Seismic Stone Mouvement Foundation

Seismic Stone Mouvement Foundation (2012) by Honoré d'O

Laying the first stone is the symbolic act by which the construction work of a new building officially begins. For th first stone of New Zebra the artist Honoré d 'O was asked to create an artistic intervention. Honoré d 'O opted to integrate this stone not in a fixed but instead in a loose way into the building.

Like a seismographic eye ditto principle, this loose, symbolic first stone offers a glimpse at the universe of Honoré d 'O. The stone is hollow, and lays on a loose surface, that moves when it is touched. The black round 'marble' inside symbolizes not only the pearl in which the universe could be reflected, but also the (third) eye representing the acts of watching and being watched. A red light is flashing continuously, thus suggesting to be a security camera. To this is attached a glass marble, which contrasts with the black pearl and thus emphasizes the link between the visible and the invisible, between revelation and concealment. The polystyrene beads contrast with the tangibility and the weight of the marble. They typify the weightlessness and antimatter, as well as the desire of Honoré d 'O not to consider his artwork as a simple object but to see it as a variable, living 'organism', through which established facts are reversed.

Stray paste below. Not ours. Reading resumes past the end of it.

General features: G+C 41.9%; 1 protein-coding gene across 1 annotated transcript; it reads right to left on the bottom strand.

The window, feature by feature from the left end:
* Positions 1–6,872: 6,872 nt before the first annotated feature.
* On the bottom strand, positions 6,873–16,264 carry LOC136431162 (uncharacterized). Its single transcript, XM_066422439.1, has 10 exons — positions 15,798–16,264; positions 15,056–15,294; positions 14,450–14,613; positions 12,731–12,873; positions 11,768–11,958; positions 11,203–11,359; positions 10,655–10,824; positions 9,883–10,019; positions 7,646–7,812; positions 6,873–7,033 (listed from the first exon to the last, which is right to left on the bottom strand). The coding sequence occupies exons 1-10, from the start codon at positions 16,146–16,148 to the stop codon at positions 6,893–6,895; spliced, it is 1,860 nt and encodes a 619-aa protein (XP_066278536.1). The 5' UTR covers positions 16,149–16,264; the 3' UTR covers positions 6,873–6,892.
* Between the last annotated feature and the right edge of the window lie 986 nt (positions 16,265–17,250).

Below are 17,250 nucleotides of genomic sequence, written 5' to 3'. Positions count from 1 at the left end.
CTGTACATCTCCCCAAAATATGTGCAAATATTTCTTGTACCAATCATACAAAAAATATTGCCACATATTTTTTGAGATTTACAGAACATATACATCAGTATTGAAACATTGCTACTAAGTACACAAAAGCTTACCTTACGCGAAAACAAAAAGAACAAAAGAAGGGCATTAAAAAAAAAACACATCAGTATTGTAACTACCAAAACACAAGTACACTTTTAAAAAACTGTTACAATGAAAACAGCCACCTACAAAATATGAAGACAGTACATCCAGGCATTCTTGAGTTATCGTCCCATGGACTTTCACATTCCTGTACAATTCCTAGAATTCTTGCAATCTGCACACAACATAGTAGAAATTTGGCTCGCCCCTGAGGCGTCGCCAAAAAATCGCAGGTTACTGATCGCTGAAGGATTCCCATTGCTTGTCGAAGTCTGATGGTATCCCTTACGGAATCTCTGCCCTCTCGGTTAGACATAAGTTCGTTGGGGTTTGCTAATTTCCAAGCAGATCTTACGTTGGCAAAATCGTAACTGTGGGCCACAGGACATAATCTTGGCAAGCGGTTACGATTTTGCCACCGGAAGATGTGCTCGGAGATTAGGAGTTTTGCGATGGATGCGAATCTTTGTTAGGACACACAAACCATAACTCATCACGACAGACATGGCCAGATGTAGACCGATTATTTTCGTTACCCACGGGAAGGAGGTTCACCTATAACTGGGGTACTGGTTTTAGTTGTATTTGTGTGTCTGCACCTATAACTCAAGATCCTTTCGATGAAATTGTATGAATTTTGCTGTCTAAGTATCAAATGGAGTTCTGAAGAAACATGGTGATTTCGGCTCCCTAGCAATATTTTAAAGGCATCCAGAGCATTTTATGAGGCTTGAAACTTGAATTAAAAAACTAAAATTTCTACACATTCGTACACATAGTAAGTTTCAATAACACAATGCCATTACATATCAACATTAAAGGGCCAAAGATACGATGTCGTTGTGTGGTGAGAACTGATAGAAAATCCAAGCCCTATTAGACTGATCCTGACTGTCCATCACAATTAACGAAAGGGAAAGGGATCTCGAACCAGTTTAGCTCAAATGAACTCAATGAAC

In this work, that Honoré d 'O has designed especially for New Zebra, the (invisibility of) technology in the society we live in today goes hand in hand with the mythology of the wit and its relationship with the cosmos.

image Honoré d 'O, ° 1961, Oudenaarde, Belgium
Lives and works in Ghent, Belgium

1978-1983: Higher institute for visual arts Sint-Lucas, Ghent, Belgium: Architecture

The work of Honoré d' O (° 1961, Oudenaarde as Raf Van Ommeslaeghe and ° 1984 Ghent as Honoré d' O) is plastic and dynamic. The strong connection between ethics and aesthetics is one of the central motifs. He works with the idea of different ways, with diverging directions, which eventually have one common goal: the freedom to do and say what they want. This idea has less to do with the admiration for technology or a well-constructed work, but offers a poetic vision of the world, as well serious as humorous.

Honoré d 'O uses different methodologies, but always simple and existing objects: PVC pipes, stones, videos, cans, wires, ... This unusual blend makes paradoxically a closer connection with nature and its forces. Visitors sometimes get assigned an active role, in which they must finish the work and become part of it. To do so, they have to activate a noise or move an object. Partly for this reason, there is no one-sided interpretation. There is nothing absolute in Honoré's work, it's never going to be a fait accompli.